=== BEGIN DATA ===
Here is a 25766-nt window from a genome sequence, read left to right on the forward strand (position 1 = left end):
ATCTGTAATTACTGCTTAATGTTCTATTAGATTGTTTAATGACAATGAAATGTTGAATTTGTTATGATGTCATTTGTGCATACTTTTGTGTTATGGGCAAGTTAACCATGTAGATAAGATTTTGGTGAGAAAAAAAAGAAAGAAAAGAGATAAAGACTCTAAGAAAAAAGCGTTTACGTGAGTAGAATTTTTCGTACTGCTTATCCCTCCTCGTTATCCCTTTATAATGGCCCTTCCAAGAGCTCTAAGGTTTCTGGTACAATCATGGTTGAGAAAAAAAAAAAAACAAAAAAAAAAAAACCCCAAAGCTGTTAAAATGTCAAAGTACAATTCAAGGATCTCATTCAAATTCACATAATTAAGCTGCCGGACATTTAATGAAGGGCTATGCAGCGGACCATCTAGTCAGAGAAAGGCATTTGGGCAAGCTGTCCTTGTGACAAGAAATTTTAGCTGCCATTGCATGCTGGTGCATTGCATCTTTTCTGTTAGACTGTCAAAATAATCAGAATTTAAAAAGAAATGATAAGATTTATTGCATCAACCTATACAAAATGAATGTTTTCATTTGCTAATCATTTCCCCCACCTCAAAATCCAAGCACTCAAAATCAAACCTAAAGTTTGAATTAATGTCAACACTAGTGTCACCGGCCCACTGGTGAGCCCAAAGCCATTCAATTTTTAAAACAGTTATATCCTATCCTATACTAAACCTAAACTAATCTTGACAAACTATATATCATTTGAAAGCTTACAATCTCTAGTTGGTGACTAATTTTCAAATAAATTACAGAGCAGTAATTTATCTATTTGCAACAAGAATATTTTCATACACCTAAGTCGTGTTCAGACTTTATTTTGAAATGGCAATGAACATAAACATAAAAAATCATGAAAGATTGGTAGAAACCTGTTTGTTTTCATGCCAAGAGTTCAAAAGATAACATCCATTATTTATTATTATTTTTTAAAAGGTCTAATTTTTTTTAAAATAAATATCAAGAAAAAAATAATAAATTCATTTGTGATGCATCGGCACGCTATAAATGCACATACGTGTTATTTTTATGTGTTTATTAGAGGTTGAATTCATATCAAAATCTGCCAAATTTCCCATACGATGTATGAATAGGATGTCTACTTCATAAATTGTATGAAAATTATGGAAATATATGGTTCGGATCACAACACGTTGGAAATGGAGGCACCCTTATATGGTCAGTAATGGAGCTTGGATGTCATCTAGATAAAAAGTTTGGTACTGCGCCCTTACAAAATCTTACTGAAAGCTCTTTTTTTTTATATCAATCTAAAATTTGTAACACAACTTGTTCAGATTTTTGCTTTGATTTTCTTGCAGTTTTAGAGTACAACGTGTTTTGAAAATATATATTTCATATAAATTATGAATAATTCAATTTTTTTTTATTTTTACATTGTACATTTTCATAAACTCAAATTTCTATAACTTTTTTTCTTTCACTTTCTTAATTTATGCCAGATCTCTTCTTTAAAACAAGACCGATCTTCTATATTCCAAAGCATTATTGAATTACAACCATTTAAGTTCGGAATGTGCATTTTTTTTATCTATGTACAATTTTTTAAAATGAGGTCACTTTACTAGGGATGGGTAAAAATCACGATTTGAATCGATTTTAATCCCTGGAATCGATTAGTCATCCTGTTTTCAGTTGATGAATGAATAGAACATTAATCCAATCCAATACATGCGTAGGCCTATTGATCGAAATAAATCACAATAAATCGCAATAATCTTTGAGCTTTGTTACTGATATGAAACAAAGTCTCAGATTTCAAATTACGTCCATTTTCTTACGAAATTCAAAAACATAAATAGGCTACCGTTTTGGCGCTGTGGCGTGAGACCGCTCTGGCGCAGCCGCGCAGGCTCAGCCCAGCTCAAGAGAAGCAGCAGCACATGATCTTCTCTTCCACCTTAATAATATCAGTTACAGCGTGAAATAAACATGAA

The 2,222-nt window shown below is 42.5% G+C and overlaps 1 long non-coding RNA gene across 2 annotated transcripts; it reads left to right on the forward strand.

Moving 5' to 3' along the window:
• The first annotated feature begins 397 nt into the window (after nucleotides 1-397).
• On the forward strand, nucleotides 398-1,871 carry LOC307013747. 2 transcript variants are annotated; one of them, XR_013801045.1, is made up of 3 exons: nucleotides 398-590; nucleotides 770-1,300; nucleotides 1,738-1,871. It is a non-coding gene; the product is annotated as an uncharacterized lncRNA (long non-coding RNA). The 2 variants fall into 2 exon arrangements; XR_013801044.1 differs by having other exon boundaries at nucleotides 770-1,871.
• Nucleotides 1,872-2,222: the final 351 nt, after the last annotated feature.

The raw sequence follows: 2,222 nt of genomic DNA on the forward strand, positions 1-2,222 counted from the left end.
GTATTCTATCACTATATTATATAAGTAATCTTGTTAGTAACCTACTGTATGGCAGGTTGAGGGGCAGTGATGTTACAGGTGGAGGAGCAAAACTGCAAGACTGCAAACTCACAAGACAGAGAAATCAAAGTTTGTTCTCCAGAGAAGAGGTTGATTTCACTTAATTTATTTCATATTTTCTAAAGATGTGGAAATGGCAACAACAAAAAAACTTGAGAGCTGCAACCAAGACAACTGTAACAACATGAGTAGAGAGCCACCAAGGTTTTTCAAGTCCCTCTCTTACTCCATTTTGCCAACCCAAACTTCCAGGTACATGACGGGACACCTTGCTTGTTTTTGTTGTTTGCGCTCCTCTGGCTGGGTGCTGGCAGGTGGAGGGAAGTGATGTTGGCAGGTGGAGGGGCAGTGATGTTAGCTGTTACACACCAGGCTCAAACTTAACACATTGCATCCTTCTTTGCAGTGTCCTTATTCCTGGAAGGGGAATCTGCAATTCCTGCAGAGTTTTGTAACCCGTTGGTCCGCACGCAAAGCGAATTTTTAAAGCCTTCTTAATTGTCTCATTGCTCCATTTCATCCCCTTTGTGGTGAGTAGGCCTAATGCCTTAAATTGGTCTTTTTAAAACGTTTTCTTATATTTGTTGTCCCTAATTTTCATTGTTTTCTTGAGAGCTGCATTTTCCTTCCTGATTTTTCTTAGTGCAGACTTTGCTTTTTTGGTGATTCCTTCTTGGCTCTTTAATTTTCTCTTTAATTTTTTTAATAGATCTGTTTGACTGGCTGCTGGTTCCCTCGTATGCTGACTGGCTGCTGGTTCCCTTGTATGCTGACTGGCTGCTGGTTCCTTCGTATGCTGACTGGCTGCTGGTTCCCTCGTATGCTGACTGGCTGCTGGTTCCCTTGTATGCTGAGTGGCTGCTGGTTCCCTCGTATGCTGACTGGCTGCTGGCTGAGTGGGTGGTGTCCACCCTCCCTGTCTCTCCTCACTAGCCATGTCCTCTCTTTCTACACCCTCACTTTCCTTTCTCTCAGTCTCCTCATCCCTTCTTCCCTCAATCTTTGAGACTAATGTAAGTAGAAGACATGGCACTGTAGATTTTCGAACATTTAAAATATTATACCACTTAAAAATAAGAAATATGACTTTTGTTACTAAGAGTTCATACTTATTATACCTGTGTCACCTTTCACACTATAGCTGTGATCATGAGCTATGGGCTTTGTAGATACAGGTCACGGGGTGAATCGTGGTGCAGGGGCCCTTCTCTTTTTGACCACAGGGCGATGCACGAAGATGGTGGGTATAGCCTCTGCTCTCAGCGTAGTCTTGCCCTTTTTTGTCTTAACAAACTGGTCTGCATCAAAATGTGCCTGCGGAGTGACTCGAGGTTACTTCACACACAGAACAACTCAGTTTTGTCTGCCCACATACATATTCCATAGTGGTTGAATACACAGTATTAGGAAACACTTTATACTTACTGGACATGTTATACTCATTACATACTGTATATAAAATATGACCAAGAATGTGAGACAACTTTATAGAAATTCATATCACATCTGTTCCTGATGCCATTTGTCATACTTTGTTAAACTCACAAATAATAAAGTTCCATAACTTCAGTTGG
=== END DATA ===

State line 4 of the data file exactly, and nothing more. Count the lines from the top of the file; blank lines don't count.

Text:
Moving 5' to 3' along the window: